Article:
CAMP NELSON, KY., August 24, 1863.
Colonel Christ's brigade has arrived here with instructions to report to me. Are they assigned to this division? I want to know that I may draw transportation for them.
CRAB ORCHARD, KY.,
August 24, 1863.
I move tomorrow morning with infantry and battery. Ninth and Eleventh Tennessee Cavalry joined to-day. The Eighth Tennessee will probably be here to-night. The cavalry and infantry are principally composed of raw, undrilled troops. The supply of ammunition is only 40 rounds in pouches, two of the cavalry regiments not even having that amount, and no revolvers. Battery is badly provided with caissons, not filled, and even not enough blank cartridges for the shells in the caissons. A complete reserve supply of ammunition should be forwarded at once for the battery, with a large amount of blank cartridges. I have telegraphed the ordnance officer at camp Nelson for these articles, but fear he cannot supply me. I have about four days' horses. I respectfully request that the commissary, quartermaster's, and ordnance departments be ordered to supply all my wants immediately, otherwise I shall find it difficult to advance beyond London.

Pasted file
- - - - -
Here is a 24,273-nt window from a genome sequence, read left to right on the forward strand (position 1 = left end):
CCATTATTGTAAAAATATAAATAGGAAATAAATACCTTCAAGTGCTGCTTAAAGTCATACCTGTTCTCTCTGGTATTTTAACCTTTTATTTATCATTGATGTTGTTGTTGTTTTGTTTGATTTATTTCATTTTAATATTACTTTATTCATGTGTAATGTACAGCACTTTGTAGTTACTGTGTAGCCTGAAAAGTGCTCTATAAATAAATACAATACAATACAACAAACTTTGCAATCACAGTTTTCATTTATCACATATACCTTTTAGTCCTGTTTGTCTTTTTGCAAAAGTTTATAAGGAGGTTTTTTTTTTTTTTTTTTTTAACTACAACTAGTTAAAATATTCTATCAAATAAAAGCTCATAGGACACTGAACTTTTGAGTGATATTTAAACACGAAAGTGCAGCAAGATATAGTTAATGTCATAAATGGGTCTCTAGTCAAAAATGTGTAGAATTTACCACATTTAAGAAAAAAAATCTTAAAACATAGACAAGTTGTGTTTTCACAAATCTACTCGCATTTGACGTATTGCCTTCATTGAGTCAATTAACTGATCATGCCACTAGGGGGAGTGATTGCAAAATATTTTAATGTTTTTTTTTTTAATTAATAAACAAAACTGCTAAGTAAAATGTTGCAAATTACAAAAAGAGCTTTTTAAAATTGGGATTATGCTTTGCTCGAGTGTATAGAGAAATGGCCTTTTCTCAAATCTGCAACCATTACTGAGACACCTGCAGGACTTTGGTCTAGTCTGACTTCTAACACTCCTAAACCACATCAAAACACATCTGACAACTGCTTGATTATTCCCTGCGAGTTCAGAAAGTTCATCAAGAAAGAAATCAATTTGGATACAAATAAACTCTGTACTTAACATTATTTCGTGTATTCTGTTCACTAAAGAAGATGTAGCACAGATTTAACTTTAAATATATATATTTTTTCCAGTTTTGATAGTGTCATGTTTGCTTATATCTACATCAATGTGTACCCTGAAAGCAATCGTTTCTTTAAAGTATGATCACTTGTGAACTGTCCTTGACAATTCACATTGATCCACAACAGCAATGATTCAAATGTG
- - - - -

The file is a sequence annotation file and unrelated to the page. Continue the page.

JNumbers F. DE COURCY,
HEADQUARTERS NINTH ARMY CORPS,
Lexington, Ky., August 24, 1863.
SIR: I have the honor to inform you that headquarters of the First Division, Ninth Army Corps, General Ferrero commanding, is near Hickman's Bridge, Ky. Headquarters of Second Division, Ninth Army Corps, General Potter commanding, is near Nicholasville, Ky., and headquarters of the Third Brigade, Second Division, Ninth Army Corps, is for the present near Crab Orchard. You are requested to forward all mail matter for the above-named divisions and brigade to the respective places named without delay.
By command of Major-General Parke:
HEADQUARTERS TWENTY-THIRD ARMY CORPS,
Camp on Cumberland, Ky., August 24, 1863.
Brigadier General M. S. HASCALL,
Comdg. Third Division, Twenty-third Army Corps:
GENERAL: Move your division forward tomorrow, as follows:
Gilbert's brigade as far toward Chitwood's as he can go without forc-